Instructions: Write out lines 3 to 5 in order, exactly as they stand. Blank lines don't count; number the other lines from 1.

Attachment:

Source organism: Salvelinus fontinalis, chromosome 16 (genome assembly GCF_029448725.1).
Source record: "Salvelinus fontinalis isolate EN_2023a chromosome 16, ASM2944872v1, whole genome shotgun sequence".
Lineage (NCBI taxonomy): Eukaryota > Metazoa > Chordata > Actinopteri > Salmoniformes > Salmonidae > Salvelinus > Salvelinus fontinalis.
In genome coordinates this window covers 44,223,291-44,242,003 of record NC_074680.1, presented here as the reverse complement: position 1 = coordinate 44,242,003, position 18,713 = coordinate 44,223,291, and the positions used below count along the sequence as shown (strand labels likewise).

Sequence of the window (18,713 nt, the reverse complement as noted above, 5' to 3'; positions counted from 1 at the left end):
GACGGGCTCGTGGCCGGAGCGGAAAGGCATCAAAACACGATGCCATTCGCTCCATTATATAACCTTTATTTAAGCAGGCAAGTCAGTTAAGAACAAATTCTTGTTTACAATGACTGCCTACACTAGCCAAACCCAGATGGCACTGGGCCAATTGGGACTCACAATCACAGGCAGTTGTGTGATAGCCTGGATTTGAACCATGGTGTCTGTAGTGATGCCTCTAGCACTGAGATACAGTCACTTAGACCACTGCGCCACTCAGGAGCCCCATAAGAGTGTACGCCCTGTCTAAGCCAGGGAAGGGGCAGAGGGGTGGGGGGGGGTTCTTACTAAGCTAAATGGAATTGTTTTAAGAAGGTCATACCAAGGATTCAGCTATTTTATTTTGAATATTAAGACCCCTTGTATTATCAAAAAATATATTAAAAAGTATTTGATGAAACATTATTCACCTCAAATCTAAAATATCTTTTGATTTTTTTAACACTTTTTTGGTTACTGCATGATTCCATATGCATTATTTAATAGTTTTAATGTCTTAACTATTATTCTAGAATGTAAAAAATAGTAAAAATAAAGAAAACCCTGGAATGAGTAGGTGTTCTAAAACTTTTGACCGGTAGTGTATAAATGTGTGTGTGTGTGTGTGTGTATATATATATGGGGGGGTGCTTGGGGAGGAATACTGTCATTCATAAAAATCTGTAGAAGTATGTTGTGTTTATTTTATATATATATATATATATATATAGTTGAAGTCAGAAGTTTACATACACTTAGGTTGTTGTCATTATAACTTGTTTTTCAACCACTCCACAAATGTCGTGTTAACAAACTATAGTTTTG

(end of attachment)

Lineage (NCBI taxonomy): Eukaryota > Metazoa > Chordata > Actinopteri > Salmoniformes > Salmonidae > Salvelinus > Salvelinus fontinalis.
In genome coordinates this window covers 44,223,291-44,242,003 of record NC_074680.1, presented here as the reverse complement: position 1 = coordinate 44,242,003, position 18,713 = coordinate 44,223,291, and the positions used below count along the sequence as shown (strand labels likewise).

Sequence of the window (18,713 nt, the reverse complement as noted above, 5' to 3'; positions counted from 1 at the left end):